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Resolution on FCC Reform Divides NARUC Committee; Universal Service Fund Changes Less Controversial

WASHINGTON, February 15, 2009 – State regulatory commissioners are split on how strongly to express longstanding grievances with Federal Communications Commission processes. A resolution on reform of FCC management and practices dominated the agenda as the National Association of Regulatory Utility Commissioners continued its winter meeting Sunday.

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WASHINGTON, February 15, 2009 – State regulatory commissioners are split on how strongly to express longstanding grievances with Federal Communications Commission processes. A resolution on reform of FCC management and practices dominated the agenda as the National Association of Regulatory Utility Commissioners continued its winter meeting Sunday.

The resolution, sponsored by Washington State Commissioner Phillip Jones, has been amended multiple times NARUC’s staff subcommittee on telecommunications since it was introducted late Friday.

The original draft resolution was a straightforward, one-page document which welcomed changes at the commission by the new Obama administration, while calling attention to often-cited criticisms of the lack of transparency in operations, the slow pace of action on dockets and delay in open opening new ones, as well as barriers to intra-agency cooperation.

The tenure of former FCC Chairman Kevin Martin was notorious among industry observers for a lack of communication across the FCC’s bureaus and offices. A common criticism of Martin’s chairmanship was that bureaus were effectively forbidden from sharing information among themselves, or even with the other four commissioners or their staffs. Acting Chairman Michael Copps said reversing Martin-era restrictions is a high priority for his reform agenda.

The staff subcommittee met Sunday afternoon to vote on recommending the resolutions to NARUC’s telecommunications committee, which consists of 33 commissioners. The significantly revised draft included language praising Copps for his reform effort, with the caveat that many of the changes had been employed by previous chairmen and suggested by the other two sitting commissioners.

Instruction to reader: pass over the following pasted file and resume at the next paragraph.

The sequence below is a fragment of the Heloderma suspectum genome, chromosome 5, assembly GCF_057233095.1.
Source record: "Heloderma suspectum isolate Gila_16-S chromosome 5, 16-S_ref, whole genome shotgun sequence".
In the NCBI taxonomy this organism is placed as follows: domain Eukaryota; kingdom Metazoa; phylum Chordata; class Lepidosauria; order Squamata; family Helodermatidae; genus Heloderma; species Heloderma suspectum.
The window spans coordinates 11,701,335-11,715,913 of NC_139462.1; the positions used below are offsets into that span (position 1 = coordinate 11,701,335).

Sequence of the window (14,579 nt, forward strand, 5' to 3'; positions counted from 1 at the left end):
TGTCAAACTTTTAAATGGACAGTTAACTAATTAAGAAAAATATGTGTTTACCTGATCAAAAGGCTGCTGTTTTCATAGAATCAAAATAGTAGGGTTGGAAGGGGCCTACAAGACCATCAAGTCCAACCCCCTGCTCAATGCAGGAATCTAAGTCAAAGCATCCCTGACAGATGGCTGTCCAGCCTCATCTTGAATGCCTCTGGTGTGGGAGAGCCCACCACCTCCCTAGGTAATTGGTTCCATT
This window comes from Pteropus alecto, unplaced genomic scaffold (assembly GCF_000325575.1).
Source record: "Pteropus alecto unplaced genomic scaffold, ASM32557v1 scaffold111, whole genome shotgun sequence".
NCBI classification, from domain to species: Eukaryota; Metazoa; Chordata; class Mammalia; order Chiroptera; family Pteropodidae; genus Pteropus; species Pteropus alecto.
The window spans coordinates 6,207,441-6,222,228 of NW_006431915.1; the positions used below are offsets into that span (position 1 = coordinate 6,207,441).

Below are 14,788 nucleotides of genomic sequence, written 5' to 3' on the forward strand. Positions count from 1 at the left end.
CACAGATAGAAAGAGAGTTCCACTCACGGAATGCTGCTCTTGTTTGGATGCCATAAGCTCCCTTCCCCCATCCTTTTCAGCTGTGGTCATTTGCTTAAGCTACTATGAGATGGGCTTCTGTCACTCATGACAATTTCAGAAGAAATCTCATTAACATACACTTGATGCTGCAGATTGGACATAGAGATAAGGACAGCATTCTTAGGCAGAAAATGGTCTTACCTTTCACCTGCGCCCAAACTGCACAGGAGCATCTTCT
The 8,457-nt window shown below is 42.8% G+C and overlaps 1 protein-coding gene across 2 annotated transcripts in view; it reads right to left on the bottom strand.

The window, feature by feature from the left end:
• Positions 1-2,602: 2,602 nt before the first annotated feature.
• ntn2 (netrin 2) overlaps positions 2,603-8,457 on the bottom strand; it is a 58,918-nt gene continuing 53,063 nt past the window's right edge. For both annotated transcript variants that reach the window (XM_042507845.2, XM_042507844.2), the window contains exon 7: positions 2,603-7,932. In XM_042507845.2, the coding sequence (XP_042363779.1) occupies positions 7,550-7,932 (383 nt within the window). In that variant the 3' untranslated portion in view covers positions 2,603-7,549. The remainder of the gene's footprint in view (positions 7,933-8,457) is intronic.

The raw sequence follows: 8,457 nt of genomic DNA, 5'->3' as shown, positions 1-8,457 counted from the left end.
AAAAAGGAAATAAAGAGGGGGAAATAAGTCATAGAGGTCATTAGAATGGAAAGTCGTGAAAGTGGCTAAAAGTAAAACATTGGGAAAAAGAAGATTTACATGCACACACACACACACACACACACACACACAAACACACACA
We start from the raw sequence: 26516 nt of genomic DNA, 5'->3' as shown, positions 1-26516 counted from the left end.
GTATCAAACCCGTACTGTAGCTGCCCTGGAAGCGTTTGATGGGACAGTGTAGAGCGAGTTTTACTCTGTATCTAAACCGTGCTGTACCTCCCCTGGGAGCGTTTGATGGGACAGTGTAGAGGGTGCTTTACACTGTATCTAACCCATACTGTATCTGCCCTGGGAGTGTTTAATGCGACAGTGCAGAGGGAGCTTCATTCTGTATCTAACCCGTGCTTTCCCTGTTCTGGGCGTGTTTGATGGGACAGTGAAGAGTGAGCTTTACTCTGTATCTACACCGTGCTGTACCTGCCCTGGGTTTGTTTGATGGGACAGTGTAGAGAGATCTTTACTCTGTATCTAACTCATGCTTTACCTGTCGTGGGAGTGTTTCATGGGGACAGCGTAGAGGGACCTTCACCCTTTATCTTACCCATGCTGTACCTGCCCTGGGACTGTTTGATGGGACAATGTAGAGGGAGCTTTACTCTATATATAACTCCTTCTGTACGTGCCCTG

The subcommittee draft went on to specify in detail other NARUC concerns, including problems in the operation of Federal-State Joint Boards and a “lack of definitive action by the Commission on important issues both at a federal and state level” that results in many orders being “deemed granted” through “excessive” use of the forbearance process. Recent rulemakings and orders made it “apparent that the Commission needs to enhance its capabilities in…economics, engineering, and administrative law,” read one clause.

The subcommittee considered amending Sunday’s version to include among the complaints the frequency of ex parte presentations as an aspect of a rulemaking process that effectively minimizes the opportunity for public input. “The average consumer really has no way to come to Washington and meet with commissioners,” said one staff subcommittee member who supported the amendment.

But many members were unsure if such strong criticism would be constructive when NARUC is trying to improve relations between state commissions and the FCC. “I wouldn’t want them to come into [my state commission] and tell me how to do things,” said one member. Another was far more emphatic: “I’m amazed and appalled by [this resolution] when we’re getting into a mode where we can operate with a much more open dialogue [with the FCC].”

The subcommittee then junked the entire resolution, replacing it with a half-page substitute that acknowledged the new administration’s changes and Congress’ intention to review FCC procedure and resolved to support a public review process and offer NARUC’s assistance. The “watered-down” language passed the subcommittee by a vote of 7-4.